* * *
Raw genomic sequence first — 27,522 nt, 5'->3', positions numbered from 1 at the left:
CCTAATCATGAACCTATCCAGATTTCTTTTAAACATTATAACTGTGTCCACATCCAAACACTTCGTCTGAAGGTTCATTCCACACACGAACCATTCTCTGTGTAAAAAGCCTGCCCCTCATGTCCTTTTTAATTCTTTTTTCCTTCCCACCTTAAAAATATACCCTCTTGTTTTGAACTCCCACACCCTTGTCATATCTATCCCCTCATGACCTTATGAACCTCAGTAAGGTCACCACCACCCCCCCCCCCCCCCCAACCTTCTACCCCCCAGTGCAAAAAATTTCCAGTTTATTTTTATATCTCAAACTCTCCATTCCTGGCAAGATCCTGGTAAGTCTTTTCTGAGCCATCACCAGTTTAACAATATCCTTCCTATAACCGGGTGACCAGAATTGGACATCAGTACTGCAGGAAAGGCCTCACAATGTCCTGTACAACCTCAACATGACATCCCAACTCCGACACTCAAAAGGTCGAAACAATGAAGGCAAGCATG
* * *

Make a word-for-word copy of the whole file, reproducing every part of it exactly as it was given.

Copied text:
Raw genomic sequence first — 27,522 nt, 5'->3', positions numbered from 1 at the left:
CCTAATCATGAACCTATCCAGATTTCTTTTAAACATTATAACTGTGTCCACATCCAAACACTTCGTCTGAAGGTTCATTCCACACACGAACCATTCTCTGTGTAAAAAGCCTGCCCCTCATGTCCTTTTTAATTCTTTTTTCCTTCCCACCTTAAAAATATACCCTCTTGTTTTGAACTCCCACACCCTTGTCATATCTATCCCCTCATGACCTTATGAACCTCAGTAAGGTCACCACCACCCCCCCCCCCCCCCCAACCTTCTACCCCCCAGTGCAAAAAATTTCCAGTTTATTTTTATATCTCAAACTCTCCATTCCTGGCAAGATCCTGGTAAGTCTTTTCTGAGCCATCACCAGTTTAACAATATCCTTCCTATAACCGGGTGACCAGAATTGGACATCAGTACTGCAGGAAAGGCCTCACAATGTCCTGTACAACCTCAACATGACATCCCAACTCCGACACTCAAAAGGTCGAAACAATGAAGGCAAGCATG